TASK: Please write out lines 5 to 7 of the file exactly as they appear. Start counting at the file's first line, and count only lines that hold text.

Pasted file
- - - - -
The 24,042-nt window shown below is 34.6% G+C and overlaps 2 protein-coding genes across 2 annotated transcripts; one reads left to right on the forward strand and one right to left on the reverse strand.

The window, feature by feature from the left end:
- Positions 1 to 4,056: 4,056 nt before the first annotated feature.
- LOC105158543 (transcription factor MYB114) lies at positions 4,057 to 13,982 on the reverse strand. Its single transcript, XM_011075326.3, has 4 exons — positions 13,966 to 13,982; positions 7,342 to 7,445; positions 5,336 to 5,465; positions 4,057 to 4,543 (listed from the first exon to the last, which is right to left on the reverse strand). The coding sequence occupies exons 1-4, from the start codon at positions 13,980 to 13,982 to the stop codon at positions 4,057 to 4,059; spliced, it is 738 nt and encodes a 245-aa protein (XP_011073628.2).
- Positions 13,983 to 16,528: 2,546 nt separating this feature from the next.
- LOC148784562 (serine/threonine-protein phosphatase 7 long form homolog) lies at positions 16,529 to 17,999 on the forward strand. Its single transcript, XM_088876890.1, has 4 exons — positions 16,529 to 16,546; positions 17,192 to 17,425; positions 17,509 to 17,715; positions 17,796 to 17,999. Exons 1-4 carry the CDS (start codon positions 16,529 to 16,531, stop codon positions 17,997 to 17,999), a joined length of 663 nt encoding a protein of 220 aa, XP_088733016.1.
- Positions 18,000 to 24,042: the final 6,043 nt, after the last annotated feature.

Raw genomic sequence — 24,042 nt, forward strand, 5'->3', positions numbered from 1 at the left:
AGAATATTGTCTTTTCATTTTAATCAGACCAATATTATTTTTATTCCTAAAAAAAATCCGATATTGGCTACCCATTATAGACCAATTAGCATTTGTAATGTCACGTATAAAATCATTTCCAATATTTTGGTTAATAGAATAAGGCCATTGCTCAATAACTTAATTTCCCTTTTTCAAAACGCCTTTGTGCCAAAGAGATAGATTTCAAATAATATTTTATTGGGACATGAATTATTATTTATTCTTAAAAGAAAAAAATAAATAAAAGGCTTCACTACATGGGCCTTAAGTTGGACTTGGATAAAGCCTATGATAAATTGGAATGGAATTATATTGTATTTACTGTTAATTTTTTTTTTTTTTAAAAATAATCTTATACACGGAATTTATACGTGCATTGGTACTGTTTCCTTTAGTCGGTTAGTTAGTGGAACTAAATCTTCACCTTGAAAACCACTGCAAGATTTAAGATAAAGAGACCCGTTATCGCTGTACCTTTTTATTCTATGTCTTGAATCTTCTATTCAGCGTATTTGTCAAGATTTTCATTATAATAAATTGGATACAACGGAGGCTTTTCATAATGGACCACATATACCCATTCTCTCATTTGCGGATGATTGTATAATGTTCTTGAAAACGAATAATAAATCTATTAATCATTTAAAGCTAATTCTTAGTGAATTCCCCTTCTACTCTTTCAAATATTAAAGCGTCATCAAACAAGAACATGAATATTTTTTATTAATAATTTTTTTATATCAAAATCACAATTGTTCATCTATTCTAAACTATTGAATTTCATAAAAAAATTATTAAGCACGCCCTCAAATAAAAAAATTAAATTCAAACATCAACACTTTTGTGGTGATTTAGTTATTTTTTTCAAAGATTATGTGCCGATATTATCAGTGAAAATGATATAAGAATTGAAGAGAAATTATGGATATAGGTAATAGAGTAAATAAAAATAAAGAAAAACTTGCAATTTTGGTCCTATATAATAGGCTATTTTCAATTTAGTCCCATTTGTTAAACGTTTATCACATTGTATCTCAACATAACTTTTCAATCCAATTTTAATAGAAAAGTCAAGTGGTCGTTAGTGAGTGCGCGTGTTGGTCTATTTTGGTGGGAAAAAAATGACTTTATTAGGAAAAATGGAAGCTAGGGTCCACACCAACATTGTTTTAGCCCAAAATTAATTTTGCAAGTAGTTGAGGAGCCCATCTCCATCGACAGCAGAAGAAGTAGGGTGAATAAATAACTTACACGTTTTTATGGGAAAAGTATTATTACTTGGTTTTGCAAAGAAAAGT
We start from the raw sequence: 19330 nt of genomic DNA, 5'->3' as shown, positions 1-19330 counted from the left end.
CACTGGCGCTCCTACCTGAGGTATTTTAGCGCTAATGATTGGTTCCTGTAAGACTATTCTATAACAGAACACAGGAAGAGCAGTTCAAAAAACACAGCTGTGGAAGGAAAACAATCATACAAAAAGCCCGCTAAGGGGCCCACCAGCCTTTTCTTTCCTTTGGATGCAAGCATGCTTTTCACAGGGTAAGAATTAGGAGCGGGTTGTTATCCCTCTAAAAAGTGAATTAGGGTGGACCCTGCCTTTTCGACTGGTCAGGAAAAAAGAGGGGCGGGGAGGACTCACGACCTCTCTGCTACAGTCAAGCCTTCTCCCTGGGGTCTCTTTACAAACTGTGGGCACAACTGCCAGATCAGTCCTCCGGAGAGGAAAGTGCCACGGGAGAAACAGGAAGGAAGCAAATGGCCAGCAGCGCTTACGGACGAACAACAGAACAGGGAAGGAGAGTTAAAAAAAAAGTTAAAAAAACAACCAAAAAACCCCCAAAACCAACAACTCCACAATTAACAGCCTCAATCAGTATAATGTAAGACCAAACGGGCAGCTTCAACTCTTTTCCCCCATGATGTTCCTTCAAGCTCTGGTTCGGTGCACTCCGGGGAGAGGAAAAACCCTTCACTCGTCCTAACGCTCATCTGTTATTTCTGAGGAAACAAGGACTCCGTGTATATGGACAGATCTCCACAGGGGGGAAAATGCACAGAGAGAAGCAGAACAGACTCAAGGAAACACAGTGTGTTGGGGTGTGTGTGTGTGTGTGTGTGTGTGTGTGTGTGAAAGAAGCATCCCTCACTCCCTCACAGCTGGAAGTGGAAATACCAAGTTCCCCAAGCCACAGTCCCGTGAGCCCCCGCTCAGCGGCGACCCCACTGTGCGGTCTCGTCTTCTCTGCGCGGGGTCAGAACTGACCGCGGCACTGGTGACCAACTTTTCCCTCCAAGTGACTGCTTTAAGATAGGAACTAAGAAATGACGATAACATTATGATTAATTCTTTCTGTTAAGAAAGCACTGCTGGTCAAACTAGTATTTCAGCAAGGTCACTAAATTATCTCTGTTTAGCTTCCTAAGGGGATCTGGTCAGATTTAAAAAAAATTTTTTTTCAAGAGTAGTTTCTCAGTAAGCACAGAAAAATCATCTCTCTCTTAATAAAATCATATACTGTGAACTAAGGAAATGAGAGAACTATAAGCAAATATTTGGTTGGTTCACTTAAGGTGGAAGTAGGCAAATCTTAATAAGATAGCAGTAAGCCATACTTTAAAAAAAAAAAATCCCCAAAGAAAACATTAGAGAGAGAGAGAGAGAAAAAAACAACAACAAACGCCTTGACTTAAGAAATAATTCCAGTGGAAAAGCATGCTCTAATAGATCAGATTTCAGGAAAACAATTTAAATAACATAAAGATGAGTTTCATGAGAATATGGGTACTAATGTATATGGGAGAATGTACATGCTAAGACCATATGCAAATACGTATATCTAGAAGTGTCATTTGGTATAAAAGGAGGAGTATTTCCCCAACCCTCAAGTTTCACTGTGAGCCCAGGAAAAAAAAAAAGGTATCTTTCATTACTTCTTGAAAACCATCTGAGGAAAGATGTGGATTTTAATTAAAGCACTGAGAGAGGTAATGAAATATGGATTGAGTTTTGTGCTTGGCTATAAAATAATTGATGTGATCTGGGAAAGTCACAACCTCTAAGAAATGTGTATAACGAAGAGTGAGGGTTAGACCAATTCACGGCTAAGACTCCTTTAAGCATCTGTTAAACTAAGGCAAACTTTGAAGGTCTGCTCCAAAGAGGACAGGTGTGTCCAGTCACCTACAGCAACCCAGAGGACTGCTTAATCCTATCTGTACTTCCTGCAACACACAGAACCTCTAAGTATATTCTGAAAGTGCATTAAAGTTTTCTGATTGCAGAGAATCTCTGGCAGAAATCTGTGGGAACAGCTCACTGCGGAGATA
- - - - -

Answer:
- Positions 13,983 to 16,528: 2,546 nt separating this feature from the next.
- LOC148784562 (serine/threonine-protein phosphatase 7 long form homolog) lies at positions 16,529 to 17,999 on the forward strand. Its single transcript, XM_088876890.1, has 4 exons — positions 16,529 to 16,546; positions 17,192 to 17,425; positions 17,509 to 17,715; positions 17,796 to 17,999. Exons 1-4 carry the CDS (start codon positions 16,529 to 16,531, stop codon positions 17,997 to 17,999), a joined length of 663 nt encoding a protein of 220 aa, XP_088733016.1.
- Positions 18,000 to 24,042: the final 6,043 nt, after the last annotated feature.